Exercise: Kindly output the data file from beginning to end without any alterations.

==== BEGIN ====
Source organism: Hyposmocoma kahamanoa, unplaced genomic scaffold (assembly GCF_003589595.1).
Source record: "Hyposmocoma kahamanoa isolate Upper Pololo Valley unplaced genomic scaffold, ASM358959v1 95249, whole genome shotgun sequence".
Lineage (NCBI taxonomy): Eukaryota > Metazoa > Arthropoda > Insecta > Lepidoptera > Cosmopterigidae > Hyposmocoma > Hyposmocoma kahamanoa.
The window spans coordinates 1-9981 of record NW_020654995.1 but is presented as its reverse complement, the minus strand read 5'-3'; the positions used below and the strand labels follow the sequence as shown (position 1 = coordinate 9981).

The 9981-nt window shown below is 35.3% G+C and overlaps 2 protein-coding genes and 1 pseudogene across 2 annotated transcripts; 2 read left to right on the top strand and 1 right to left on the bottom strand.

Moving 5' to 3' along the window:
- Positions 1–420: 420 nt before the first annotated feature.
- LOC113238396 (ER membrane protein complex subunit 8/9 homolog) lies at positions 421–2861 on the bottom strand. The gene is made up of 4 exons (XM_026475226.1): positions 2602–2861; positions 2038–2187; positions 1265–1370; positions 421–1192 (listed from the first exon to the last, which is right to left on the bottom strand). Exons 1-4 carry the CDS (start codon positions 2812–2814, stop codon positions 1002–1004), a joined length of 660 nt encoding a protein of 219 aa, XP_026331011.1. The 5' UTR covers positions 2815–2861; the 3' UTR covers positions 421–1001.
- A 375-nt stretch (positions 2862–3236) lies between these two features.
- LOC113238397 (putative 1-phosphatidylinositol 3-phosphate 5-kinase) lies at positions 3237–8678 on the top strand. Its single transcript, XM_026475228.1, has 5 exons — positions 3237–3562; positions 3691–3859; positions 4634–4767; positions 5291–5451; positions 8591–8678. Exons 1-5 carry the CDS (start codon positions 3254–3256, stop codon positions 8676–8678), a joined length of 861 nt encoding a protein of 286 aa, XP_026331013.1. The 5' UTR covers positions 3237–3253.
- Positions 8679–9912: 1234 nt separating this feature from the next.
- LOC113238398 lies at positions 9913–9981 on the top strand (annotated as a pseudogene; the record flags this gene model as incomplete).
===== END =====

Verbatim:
Source organism: Hyposmocoma kahamanoa, unplaced genomic scaffold (assembly GCF_003589595.1).
Source record: "Hyposmocoma kahamanoa isolate Upper Pololo Valley unplaced genomic scaffold, ASM358959v1 95249, whole genome shotgun sequence".
Lineage (NCBI taxonomy): Eukaryota > Metazoa > Arthropoda > Insecta > Lepidoptera > Cosmopterigidae > Hyposmocoma > Hyposmocoma kahamanoa.
The window spans coordinates 1-9981 of record NW_020654995.1 but is presented as its reverse complement, the minus strand read 5'-3'; the positions used below and the strand labels follow the sequence as shown (position 1 = coordinate 9981).

The 9981-nt window shown below is 35.3% G+C and overlaps 2 protein-coding genes and 1 pseudogene across 2 annotated transcripts; 2 read left to right on the top strand and 1 right to left on the bottom strand.

Moving 5' to 3' along the window:
- Positions 1–420: 420 nt before the first annotated feature.
- LOC113238396 (ER membrane protein complex subunit 8/9 homolog) lies at positions 421–2861 on the bottom strand. The gene is made up of 4 exons (XM_026475226.1): positions 2602–2861; positions 2038–2187; positions 1265–1370; positions 421–1192 (listed from the first exon to the last, which is right to left on the bottom strand). Exons 1-4 carry the CDS (start codon positions 2812–2814, stop codon positions 1002–1004), a joined length of 660 nt encoding a protein of 219 aa, XP_026331011.1. The 5' UTR covers positions 2815–2861; the 3' UTR covers positions 421–1001.
- A 375-nt stretch (positions 2862–3236) lies between these two features.
- LOC113238397 (putative 1-phosphatidylinositol 3-phosphate 5-kinase) lies at positions 3237–8678 on the top strand. Its single transcript, XM_026475228.1, has 5 exons — positions 3237–3562; positions 3691–3859; positions 4634–4767; positions 5291–5451; positions 8591–8678. Exons 1-5 carry the CDS (start codon positions 3254–3256, stop codon positions 8676–8678), a joined length of 861 nt encoding a protein of 286 aa, XP_026331013.1. The 5' UTR covers positions 3237–3253.
- Positions 8679–9912: 1234 nt separating this feature from the next.
- LOC113238398 lies at positions 9913–9981 on the top strand (annotated as a pseudogene; the record flags this gene model as incomplete).